Application of geothermal heat pumps in a renovated campus building

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  • INTERNATIONAL JOURNAL OF ENERGY RESEARCHInt. J. Energy Res. 2010; 34:445453Published online 30 November 2009 in Wiley InterScience(www.interscience.wiley.com). DOI: 10.1002/er.1648

    Application of geothermal heat pumps in a renovated campus building

    Jae-Han Lim,y,z

    Department of Architectural Engineering, Faculty of Engineering, CheongJu University, CheongJu, Sangdang-gu 586,360-764, Republic of Korea

    SUMMARY

    Recently, geothermal heat pumps (GHPs), which are normally known as ground-source heat pumps (GSHPs), offermany advantages for heating and cooling of commercial buildings due to the higher energy efciency compared withconventional EHP system. In Korea, a recent requirement for mandatory implementation of the renewable energysystems in public building has been enforced for buildings with oor area exceeding 3000m2. While GHPs may be morecostly to install initially than the regular heat pumps, they can also produce markedly lower energy bills. For thisreason, GHPs are scrutinized as the heating and cooling alternatives in the renovation of the campus buildings inKorea. In this study, we investigate the application methods of GHPs for the renovation of the campus building, andcompare the energy costs of GHPs with that of conventional system. The objective of this study is to present anoperation status of GSHPs in a renovated campus building as an example. In results, when the GHP with water storagehas been operated during the whole year, the coefcient of performance (COP) for heating has reached from 3.12 to5.27 according to the leaving uid temperature and entering uid temperature. The COP for cooling has reached from2.86 to 5.49. In comparison results, the sum of the operating costs of GHP system was about one third of the currentheating and cooling systems. Copyright r 2009 John Wiley & Sons, Ltd.

    KEY WORDS: geothermal heat pumps (GHPs); campus building renovation; energy bills; COP; operating cost

    1. INTRODUCTION

    For many years, ground-source heat pump (GSHP)systems have been widely used in many countries ofthe world, including Turkey, India, North America,and Europe [1, 2]. In Korea, due to the PromotionLaw of the New and Renewable Energy Develop-ment, Use and Dissemination, which was enacted in2004 and imposed an obligatory installation ofspace heating and cooling systems using the newand renewable energy (NRE) sources including the

    geothermal energy for newly constructed publicbuildings, GSHP systems have spread quickly upto about 60% of the total public installation ofthe NRE equipment between 2004 and 2007 [3].Starting with 35.2 kW of two buildings in 2000,the total system capacity has been 127.1MWinstalled in 551 buildings as of August 2008. AGSHP system uses the thermal energy of theground or groundwater as the heat source andheat sink for the space heating and cooling.Typically they cost more to install than the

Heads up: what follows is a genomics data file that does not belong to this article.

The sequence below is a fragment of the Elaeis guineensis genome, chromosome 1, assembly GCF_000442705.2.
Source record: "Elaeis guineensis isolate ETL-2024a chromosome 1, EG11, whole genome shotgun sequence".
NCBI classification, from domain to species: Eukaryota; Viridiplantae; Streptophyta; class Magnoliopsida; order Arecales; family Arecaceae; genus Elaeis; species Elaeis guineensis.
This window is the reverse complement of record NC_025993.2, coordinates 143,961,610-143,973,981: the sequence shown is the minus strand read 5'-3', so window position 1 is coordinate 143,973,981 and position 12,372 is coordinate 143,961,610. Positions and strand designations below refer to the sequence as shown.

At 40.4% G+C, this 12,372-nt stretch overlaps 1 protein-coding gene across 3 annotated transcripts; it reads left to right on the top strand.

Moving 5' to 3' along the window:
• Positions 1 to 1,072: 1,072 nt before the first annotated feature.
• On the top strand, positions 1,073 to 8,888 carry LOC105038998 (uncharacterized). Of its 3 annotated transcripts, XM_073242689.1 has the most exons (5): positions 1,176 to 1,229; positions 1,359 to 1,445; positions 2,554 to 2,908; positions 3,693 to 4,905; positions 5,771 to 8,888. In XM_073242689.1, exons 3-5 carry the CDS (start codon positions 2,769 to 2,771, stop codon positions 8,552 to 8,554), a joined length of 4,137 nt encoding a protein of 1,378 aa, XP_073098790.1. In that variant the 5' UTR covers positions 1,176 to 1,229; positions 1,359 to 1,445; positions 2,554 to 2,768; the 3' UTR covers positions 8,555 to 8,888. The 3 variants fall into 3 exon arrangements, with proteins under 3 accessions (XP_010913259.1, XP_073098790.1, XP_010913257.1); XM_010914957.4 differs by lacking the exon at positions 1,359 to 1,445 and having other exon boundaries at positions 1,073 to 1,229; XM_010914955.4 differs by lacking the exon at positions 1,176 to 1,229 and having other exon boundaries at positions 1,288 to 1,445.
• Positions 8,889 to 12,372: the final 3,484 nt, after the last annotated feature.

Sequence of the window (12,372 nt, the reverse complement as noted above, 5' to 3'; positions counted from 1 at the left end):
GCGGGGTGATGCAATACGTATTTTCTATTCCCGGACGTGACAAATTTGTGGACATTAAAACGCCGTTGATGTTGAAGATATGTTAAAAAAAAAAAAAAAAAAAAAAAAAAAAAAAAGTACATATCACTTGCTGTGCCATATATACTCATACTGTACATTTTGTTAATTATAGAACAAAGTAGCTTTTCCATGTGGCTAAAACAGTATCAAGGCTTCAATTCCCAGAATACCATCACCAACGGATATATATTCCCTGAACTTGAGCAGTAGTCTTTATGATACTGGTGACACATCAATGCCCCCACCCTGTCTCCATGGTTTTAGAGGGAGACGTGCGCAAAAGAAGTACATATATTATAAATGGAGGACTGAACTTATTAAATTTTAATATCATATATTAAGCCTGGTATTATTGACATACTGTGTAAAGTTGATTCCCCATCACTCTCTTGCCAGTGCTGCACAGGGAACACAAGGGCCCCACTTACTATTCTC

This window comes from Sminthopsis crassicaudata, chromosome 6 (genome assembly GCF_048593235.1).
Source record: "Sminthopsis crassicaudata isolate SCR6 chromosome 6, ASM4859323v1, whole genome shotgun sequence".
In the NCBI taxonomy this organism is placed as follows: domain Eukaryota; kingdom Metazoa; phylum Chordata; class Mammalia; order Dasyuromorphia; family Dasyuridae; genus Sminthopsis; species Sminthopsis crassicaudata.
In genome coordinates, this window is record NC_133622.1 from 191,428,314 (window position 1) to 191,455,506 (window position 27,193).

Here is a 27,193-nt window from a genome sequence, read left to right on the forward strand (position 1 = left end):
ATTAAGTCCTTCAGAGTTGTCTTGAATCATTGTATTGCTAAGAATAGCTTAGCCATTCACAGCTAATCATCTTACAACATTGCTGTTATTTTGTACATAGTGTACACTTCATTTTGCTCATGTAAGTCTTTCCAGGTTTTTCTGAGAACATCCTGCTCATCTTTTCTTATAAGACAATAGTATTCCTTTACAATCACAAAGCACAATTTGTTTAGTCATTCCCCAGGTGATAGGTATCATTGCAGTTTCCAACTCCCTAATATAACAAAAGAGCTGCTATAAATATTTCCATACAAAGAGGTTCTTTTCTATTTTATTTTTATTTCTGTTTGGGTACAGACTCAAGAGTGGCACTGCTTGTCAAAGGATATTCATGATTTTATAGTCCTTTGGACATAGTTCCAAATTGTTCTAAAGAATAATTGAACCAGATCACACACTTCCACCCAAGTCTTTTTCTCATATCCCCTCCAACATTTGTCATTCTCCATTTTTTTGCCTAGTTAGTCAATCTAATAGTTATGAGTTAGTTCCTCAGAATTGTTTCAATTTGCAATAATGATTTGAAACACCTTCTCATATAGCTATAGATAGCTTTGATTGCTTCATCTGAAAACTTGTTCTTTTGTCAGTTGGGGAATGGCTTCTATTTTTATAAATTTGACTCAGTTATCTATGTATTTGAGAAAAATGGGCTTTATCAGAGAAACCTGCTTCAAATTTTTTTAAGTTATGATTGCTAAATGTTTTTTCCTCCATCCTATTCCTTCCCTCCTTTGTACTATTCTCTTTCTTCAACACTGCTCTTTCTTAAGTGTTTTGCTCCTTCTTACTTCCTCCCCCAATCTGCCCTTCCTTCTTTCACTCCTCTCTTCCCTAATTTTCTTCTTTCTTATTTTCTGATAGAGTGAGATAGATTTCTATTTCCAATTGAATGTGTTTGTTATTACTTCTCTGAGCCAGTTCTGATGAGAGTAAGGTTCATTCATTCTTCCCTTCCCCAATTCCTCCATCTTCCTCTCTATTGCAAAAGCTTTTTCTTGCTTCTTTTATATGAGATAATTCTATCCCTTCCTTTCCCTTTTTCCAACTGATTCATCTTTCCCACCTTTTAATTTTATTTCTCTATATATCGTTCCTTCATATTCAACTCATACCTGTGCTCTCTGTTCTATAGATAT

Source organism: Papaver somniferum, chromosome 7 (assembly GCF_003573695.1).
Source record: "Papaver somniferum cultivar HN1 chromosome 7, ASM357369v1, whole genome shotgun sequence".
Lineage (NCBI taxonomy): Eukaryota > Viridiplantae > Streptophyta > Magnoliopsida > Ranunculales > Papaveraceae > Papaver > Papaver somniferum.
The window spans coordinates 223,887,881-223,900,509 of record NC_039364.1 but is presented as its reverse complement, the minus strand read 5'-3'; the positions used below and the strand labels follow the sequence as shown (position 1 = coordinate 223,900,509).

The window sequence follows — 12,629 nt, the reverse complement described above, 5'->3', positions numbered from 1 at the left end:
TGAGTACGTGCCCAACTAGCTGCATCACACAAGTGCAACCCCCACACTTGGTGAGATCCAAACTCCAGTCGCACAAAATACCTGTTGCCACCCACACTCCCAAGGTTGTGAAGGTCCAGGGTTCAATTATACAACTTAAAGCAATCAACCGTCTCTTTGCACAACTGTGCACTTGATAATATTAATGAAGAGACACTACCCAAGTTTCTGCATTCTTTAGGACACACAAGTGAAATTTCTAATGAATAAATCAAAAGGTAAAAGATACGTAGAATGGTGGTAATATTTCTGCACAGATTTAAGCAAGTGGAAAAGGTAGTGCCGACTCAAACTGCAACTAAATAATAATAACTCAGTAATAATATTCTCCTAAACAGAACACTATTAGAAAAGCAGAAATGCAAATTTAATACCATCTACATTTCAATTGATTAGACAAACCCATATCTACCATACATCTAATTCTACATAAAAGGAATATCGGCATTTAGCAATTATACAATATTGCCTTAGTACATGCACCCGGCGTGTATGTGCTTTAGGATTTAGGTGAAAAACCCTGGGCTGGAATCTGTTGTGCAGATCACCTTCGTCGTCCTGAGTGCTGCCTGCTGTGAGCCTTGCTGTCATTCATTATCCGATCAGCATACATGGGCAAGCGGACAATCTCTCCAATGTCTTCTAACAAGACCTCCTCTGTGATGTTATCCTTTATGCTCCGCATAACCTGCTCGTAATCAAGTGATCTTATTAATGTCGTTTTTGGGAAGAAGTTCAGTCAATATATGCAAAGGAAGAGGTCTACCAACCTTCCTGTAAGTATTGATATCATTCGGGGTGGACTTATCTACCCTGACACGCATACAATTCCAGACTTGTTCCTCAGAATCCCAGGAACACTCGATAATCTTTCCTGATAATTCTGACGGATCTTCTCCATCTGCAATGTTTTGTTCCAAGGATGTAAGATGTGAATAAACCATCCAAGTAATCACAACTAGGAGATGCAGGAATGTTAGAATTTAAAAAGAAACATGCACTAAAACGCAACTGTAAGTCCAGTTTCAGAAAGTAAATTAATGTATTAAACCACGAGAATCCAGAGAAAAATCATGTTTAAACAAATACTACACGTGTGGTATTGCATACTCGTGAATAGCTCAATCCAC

zAssistant Professor.

    *Correspondence to: Jae-Han Lim, Department of architectural engineering, CheongJu University, Cheongju, Sangdang-gu 586,360-764, Republic of Korea.

    yE-mail: limit0@cju.ac.kr

    Received 1 October 2009

    Accepted 1 October 2009Copyright r 2009 John Wiley & Sons, Ltd.

  • conventional systems, however, they are expectedvery low energy costs and can also provide reliableand environmentally friendly heating and coolingwith buildings [46]. GSHPs typically were knownto have higher efciencies than air-source heatpumps (ASHP). This is because they extract heatfrom the ground or groundwater, which is about10151C at a relatively constant temperature alltimes of the year. The GSHP system mainlycomprises a heat pump, ground heat exchanger,and an interior heat distribution system. Thesecomponents affect the efciency of a GSHP system,the coefcient of performance (COP). According tothe ASHRAEs classication of GSHP system, theycould be subdivided into ground-coupled heatpumps (GCHPs), groundwater heat pumps(GWHPs) and surface water heat pumps (SWHPs)in relation to ground heat exchanger. GCHP systemis the closed-loop system, and GWHP system is theopen-loop system. GWHP systems in a semi-openloop arrangement are commonly known as stand-ing column well (SCW) systems. SCW systems usegroundwater circulated from wells as a heat sink orsource. The ground heat exchanger in these systemsconsists of a vertical borehole that is lled withgroundwater up to the level of the water table. Andwater is circulated from the well using thesubmersible pump in an open-loop pipe circuit. Alarge proportion of water is returned to the well.Compared with other GSHP systems, shorterborehole depths and more stable water tempera-tures make the SCW system an attractive commer-cial and industrial design approach [7]. Among theinstalled GSHPs between 2000 and August 2008 inKorea, closed-loop system (GCHP) and open-loopsystem (GWHP), including the semi-open loopsystem (SCW) occupy about 68.6 and 30.5%,respectively [3]. Especially, SCW systems haverecently received more attention in Korea becausethe re-injection of pumped groundwater minimizedthe amount of extracted groundwater and there isgenerally competent rock below a few meters ofsubsurface soils. According to the previousresearch, the COP of the GSHP must be greaterthan 3 to get an advantage over natural gas heatingsystem in Turkey [8].